Abdominals 101: the anatomy of your abs and which ab exercises work

Abdominals, abs, torso – we know what we want it to look like; lean, flat and defined. However, it is important to learn the anatomy of them so that you can understand where you might be going wrong and educating yourself on which exercise effects which group.

I specifically chose to do an ab challenge because it is one of the muscle groups I myself struggle with especially after the birth of my perfect little Noah. I do believe however, if you put in the work you will get the results!

Before we jump in with the rest of ab blog series, we need to understand the anatomy of your abdominals.

Abdominals, ab exercises

What is the Abdominal muscle?

“Any of the muscles of the anterolateral walls of the abdominal cavity, composed of three flat muscular sheets, from without inward: external oblique, internal oblique, and transverse abdominis (attach at lower back and can’t be worked in isolation but contracts when the others are used), supplemented in front on each side of the midline by rectus abdominis.” – Encyclopaedia Britannica.

The abdominal muscles are located between the ribs and the pelvis on the front of the body. The abdominal muscles support the trunk, allow movement and hold organs in place by regulating internal abdominal pressure.” – Better Health Channel

Why is it so important to know the structure of a muscle?

Well to effectively strengthen, define, stretch and recuperate a muscle group, a rudimentary knowledge of the anatomy and working/movement of that muscle group is key. Abdominal strength and definition come from performing a variety of exercises correctly in a consistent well-rounded routine.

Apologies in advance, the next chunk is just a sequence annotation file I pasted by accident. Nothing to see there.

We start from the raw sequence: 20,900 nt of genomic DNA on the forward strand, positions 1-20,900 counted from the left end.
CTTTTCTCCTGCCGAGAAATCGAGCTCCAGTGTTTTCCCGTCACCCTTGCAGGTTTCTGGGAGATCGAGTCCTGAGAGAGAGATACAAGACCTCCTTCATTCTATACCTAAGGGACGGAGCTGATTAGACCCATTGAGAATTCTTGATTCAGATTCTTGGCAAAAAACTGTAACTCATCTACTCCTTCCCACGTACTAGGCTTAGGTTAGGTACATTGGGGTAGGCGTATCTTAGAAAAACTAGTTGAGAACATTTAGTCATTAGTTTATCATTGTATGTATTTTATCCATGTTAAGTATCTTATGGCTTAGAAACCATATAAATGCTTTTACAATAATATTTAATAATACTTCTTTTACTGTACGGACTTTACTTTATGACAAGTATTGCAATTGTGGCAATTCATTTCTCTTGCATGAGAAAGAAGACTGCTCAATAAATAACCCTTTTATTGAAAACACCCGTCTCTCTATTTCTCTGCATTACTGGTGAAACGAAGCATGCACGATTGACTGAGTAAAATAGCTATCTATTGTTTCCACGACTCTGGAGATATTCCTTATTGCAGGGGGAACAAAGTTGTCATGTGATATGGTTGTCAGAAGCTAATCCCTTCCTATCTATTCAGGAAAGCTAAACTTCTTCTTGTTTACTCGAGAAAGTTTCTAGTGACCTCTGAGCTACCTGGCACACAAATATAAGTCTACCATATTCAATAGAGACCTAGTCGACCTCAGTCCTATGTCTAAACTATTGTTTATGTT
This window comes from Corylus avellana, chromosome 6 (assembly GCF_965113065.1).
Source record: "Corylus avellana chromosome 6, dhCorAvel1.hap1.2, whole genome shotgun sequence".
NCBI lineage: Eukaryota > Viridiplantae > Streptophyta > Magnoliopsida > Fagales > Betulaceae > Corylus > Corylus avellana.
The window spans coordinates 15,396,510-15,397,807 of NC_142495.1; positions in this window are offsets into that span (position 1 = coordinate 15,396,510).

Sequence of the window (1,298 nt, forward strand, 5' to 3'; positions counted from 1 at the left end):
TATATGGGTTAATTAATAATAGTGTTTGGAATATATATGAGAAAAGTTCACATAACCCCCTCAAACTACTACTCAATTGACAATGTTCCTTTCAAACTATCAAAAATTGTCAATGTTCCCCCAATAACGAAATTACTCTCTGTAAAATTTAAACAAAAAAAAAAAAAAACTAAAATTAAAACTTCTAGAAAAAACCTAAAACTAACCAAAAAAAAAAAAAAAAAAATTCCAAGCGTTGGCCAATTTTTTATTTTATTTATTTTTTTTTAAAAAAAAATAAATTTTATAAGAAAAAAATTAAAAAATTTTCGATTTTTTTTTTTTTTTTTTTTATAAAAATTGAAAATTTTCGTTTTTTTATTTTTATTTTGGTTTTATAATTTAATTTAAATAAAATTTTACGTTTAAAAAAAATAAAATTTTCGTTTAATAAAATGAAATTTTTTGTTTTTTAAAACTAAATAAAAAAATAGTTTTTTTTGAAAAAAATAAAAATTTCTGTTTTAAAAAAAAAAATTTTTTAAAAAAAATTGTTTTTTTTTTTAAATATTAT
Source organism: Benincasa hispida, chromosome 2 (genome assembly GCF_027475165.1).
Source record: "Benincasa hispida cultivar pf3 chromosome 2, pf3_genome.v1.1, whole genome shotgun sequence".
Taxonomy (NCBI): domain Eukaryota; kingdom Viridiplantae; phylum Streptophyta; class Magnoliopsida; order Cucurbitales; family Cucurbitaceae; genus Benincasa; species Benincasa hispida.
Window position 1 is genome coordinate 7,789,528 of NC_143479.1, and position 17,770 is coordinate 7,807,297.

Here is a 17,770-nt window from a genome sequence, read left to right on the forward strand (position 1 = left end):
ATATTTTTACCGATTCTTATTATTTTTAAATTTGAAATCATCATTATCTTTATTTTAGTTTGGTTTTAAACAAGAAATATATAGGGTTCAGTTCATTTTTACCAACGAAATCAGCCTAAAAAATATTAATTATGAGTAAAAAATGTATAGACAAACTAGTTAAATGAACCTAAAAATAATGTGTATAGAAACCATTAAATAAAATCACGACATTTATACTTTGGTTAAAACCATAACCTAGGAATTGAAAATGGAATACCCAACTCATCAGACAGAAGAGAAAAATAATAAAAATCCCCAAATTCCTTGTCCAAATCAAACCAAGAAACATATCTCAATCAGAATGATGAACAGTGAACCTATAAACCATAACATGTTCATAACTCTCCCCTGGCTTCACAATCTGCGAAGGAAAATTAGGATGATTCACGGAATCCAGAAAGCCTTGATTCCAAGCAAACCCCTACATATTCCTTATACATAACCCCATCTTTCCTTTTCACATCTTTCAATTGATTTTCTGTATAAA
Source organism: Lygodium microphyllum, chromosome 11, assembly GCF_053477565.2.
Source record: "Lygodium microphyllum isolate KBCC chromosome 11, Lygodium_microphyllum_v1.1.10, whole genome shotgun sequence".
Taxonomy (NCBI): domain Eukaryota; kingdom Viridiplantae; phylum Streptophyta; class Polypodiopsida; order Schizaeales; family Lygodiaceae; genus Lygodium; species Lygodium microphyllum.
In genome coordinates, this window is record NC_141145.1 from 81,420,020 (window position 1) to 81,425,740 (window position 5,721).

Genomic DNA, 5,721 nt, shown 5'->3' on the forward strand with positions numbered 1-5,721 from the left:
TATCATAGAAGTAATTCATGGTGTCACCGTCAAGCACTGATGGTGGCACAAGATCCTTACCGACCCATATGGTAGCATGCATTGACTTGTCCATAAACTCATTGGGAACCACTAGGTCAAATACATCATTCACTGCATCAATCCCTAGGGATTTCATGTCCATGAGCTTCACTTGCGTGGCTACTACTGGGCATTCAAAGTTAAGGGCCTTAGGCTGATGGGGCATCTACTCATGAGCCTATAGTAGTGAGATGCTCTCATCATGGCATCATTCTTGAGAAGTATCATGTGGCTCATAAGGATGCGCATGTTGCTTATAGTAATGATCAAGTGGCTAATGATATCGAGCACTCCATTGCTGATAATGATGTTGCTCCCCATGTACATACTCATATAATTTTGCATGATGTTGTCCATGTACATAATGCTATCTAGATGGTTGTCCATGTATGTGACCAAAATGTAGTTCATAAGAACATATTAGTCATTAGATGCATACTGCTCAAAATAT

The abdominals cannot work entirely separate (if you are focusing on one you are most certainly using one or more of the others as stabilisers. As I previously explained keep in mind the transverse abdominis are used constantly in these moves but never on its own.
With that said, what you’ll find next are the most effective moves for awesome abs!

Primary Muscle group targeted: Upper Portion of the Rectus Abdominis

  1. Crunch
  2. Segmented double crunch
  3. Crunch with toe touch
  4. Bent leg lying jack-knifes
  5. V-Sit

Primary Muscle Group targeted: Lower Portion of the Rectus Abdominis

  1. Leg Raises
  2. Up down dog
  3. Pike
  4. Reverse crunch
  5. Mountain Climbers

Primary Muscle group targeted: External and Internal Obliques

  1. Plank Twists
  2. Side Planks/weighted side planks
  3. Side Crunch
  4. Leg Rolls
  5. Bicycles

Exercises Where the Transverse Abdominis is key for stability and balance:

  1. Low plank
  2. High plank
  3. Plank with leg lift
  4. Plank with hand lift
  5. Plank with toe touch

Don’t be afraid to add variety in the form of weight and amount of reps or circuits that you complete. If it’s not fun, you’re more likely to abandon your new found routine. These exercises are definitely some of my favourites and they always keep me coming back for more.

ab exercises for different abdominals

The 21 Day Ab Challenge: All of The Ab Exercises That YOU Need

In the beginning of April we kicked off April with 21 day ab challenge. But don’t worry if you never got the chance to start with everyone else. Challenge a friend to join you and get crunching! Be sure to tag me on Instagram or Facebook!

Until next time,

Len

Ab Challenge. Blog. Nutrition blog and fitness blog. Abdominals

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